A small slice of Underbelly Razor

Dear  Ms Australian Television,

It’s true as I’ve often told my daughter that if you don’t have anything good to say, then zip it. But I’m also a firm believer that a spade should be called a spade and I’ve had forty something years of trying to get along with you. We began our relationship brilliantly with Adventure Island and that was the peak I’m afraid as after that you went downhill.

True, every now and again, you manage to push out a wonderful show such as the recent Tim Winton’s Cloudstreet and I have fond memories of the first series of The Secret Life of Us, The Timeless Land, Bryan Brown’s Twisted Tales but for the most part, your shows are crap.

But I’m a trier and I really want to give Australian shows a go. I believe in Australian stories being told which is why I set my current two mystery novels in Australia. But here’s where we part company – as you’re not telling the stories, Ms Australian Television. Underbelly Razor was your latest offering and despite  misgivings you would run true to form, I tried to believe all the notices from the fawning critics about how this was the television event of the century as they did their usual favours for their mates. That’s part of your problem, isn’t it? The Australian television industry is so incestuous it would make Caligula’s family look like the Brady Bunch. Too many favours done to people not deserving. But I’m a fair-minded person and thought I’d give Underbelly Razor half an hour before I turned to DVD copies of Midsomer Murders.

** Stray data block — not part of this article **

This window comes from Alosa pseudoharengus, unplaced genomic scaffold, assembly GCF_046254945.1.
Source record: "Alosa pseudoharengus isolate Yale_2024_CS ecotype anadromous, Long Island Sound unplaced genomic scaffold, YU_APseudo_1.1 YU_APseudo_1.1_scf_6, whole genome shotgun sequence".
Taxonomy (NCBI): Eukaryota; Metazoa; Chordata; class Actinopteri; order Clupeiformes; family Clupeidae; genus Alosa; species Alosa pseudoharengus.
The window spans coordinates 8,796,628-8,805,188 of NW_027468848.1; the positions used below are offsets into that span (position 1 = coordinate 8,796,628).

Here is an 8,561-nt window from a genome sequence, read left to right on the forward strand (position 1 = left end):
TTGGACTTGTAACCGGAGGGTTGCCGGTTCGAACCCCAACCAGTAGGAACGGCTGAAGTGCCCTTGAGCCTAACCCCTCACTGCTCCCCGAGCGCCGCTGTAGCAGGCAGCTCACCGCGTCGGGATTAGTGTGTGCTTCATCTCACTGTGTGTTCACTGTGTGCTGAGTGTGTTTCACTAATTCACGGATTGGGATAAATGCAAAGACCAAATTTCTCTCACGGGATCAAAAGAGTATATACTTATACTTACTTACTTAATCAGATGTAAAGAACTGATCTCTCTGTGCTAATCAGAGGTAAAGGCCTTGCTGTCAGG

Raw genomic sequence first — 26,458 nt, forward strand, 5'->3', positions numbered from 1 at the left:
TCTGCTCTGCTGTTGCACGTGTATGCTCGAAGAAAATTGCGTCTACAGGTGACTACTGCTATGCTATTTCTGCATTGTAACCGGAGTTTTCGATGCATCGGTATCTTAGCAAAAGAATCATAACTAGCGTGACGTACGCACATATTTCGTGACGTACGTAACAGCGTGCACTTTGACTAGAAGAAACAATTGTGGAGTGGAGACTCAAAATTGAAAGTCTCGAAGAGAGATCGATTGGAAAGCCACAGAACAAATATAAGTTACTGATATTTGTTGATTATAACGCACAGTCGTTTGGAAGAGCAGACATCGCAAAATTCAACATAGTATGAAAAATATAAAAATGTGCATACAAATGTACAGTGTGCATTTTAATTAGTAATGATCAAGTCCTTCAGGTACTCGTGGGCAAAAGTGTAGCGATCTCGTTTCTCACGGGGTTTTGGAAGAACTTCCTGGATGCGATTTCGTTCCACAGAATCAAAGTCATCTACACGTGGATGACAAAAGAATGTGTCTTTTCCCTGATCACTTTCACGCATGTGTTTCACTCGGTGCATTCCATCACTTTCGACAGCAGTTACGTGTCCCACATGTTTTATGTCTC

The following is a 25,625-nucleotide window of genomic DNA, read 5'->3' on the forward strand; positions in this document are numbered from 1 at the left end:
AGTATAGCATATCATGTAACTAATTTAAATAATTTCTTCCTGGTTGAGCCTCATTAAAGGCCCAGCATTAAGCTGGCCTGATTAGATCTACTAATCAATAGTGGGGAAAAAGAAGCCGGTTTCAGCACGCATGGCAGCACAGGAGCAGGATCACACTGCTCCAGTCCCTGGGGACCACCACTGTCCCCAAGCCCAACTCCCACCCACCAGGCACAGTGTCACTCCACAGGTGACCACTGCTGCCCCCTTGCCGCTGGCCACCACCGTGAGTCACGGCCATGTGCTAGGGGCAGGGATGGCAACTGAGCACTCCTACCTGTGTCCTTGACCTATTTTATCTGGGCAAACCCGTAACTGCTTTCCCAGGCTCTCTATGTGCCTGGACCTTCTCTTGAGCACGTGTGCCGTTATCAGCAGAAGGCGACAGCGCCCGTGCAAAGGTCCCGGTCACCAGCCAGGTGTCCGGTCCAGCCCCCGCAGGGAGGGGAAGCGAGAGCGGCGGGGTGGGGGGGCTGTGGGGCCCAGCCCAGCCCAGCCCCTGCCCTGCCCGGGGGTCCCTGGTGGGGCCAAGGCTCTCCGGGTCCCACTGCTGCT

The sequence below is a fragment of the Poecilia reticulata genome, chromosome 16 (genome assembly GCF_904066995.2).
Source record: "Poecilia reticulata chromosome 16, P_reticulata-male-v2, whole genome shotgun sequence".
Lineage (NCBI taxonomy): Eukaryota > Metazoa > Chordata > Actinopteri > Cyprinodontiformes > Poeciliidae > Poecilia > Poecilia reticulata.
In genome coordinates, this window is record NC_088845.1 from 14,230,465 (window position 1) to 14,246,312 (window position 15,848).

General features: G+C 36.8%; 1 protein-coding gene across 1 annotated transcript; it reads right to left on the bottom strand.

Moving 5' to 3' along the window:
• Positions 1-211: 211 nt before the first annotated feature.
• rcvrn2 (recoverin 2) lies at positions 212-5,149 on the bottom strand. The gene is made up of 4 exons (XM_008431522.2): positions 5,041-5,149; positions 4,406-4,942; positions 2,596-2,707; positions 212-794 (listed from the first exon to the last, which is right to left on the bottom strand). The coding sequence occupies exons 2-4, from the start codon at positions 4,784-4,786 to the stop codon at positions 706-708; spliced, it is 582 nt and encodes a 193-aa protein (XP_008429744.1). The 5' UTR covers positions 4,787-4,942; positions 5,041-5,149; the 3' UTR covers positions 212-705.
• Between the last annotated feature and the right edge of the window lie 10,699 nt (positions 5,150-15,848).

The show began with all the usual QUIRKY touches. We are meant to be in the period covering 1927-1936 but there’s a Mental as Anything song playing. Some people might find that inspired but I find it irritating but I’m not thrown off totally as I’m used to you being QUIRKY. I’m also used to the usual cheap-jack sets. The jazz club scenes resemble American jazz clubs rather than Australian clubs and the dialogue is thin on the ground with the swift editing. It’s really a video clip rather than a narrative experience. This makes it impossible to have any empathy for any character because everyone is a cartoon. And because it’s all so QUIRKY there’s no QUALITY. That’s the trouble with you, Ms Australia TV, you have no subtlety or shades of grey. For some reason you always have to be the shrieking party-goer with your red cheap knickers over your head for no known reason except it’s QUIRKY.